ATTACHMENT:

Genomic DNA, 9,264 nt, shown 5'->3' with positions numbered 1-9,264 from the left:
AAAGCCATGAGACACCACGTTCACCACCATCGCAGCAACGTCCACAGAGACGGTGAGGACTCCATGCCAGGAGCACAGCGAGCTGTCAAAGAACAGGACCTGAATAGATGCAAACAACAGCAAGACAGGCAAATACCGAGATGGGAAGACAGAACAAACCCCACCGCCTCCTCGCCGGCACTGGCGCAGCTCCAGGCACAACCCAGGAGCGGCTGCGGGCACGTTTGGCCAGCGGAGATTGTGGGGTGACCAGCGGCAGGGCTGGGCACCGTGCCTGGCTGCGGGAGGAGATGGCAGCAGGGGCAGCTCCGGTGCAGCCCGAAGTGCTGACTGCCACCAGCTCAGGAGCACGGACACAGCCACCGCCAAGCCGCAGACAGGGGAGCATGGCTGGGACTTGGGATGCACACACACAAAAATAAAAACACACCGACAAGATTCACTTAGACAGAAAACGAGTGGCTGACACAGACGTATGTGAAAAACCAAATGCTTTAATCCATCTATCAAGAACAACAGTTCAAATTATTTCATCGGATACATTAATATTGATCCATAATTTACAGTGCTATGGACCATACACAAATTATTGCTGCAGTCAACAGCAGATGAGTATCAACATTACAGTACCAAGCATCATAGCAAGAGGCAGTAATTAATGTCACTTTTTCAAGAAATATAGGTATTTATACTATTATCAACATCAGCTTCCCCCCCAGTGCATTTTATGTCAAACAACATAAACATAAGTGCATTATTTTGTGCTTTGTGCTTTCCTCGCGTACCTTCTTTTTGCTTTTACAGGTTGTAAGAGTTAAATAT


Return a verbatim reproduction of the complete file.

Genomic DNA, 9,264 nt, shown 5'->3' with positions numbered 1-9,264 from the left:
AAAGCCATGAGACACCACGTTCACCACCATCGCAGCAACGTCCACAGAGACGGTGAGGACTCCATGCCAGGAGCACAGCGAGCTGTCAAAGAACAGGACCTGAATAGATGCAAACAACAGCAAGACAGGCAAATACCGAGATGGGAAGACAGAACAAACCCCACCGCCTCCTCGCCGGCACTGGCGCAGCTCCAGGCACAACCCAGGAGCGGCTGCGGGCACGTTTGGCCAGCGGAGATTGTGGGGTGACCAGCGGCAGGGCTGGGCACCGTGCCTGGCTGCGGGAGGAGATGGCAGCAGGGGCAGCTCCGGTGCAGCCCGAAGTGCTGACTGCCACCAGCTCAGGAGCACGGACACAGCCACCGCCAAGCCGCAGACAGGGGAGCATGGCTGGGACTTGGGATGCACACACACAAAAATAAAAACACACCGACAAGATTCACTTAGACAGAAAACGAGTGGCTGACACAGACGTATGTGAAAAACCAAATGCTTTAATCCATCTATCAAGAACAACAGTTCAAATTATTTCATCGGATACATTAATATTGATCCATAATTTACAGTGCTATGGACCATACACAAATTATTGCTGCAGTCAACAGCAGATGAGTATCAACATTACAGTACCAAGCATCATAGCAAGAGGCAGTAATTAATGTCACTTTTTCAAGAAATATAGGTATTTATACTATTATCAACATCAGCTTCCCCCCCAGTGCATTTTATGTCAAACAACATAAACATAAGTGCATTATTTTGTGCTTTGTGCTTTCCTCGCGTACCTTCTTTTTGCTTTTACAGGTTGTAAGAGTTAAATAT